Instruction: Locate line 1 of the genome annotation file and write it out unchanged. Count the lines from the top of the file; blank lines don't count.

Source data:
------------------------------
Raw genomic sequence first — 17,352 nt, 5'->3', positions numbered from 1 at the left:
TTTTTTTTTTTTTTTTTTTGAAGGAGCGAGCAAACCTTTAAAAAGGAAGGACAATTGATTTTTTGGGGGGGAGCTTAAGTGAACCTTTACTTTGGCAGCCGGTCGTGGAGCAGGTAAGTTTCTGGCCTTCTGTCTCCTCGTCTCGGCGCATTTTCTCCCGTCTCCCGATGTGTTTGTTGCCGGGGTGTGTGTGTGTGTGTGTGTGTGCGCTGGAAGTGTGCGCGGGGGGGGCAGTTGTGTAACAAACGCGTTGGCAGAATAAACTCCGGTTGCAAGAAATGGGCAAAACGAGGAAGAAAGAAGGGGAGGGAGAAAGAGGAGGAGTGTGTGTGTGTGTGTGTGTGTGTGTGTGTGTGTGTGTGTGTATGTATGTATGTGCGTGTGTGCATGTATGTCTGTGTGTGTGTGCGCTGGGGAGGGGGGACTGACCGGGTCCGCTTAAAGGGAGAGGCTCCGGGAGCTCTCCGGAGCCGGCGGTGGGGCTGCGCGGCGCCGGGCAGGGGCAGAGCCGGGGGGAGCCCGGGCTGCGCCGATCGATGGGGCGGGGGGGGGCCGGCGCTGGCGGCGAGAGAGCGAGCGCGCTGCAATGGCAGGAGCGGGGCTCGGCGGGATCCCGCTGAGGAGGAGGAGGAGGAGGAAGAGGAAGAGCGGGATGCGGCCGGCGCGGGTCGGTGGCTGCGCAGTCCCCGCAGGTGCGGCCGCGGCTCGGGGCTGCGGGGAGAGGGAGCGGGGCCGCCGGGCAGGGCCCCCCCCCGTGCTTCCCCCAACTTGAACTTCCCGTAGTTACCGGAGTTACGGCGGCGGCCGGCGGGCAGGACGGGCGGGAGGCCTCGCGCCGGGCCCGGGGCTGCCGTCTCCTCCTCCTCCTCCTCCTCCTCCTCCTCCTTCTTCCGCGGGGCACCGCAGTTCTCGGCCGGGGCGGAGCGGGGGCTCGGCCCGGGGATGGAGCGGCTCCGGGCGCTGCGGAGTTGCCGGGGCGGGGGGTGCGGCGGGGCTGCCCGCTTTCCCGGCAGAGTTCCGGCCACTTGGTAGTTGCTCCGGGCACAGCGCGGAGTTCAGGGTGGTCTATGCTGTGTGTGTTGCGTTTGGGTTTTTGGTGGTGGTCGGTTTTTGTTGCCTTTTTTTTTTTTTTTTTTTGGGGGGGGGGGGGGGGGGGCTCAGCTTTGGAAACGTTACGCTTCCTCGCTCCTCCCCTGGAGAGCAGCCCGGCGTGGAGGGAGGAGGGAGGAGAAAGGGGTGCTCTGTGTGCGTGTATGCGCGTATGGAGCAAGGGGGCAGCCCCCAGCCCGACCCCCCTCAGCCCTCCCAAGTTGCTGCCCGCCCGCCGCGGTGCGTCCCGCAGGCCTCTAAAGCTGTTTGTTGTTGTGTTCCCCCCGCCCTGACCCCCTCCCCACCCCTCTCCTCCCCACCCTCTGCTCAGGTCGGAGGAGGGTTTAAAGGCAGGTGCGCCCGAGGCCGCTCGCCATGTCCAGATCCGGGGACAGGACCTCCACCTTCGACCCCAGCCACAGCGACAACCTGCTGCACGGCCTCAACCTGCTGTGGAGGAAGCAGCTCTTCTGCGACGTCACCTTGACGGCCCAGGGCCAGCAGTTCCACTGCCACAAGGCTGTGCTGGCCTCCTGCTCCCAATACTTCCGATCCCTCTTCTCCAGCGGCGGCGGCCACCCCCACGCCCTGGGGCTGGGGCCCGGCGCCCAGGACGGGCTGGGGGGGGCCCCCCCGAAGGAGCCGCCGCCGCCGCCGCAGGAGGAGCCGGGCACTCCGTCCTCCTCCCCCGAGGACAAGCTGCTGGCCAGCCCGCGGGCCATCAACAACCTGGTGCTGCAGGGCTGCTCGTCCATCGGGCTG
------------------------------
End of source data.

Raw genomic sequence first — 17,352 nt, 5'->3', positions numbered from 1 at the left: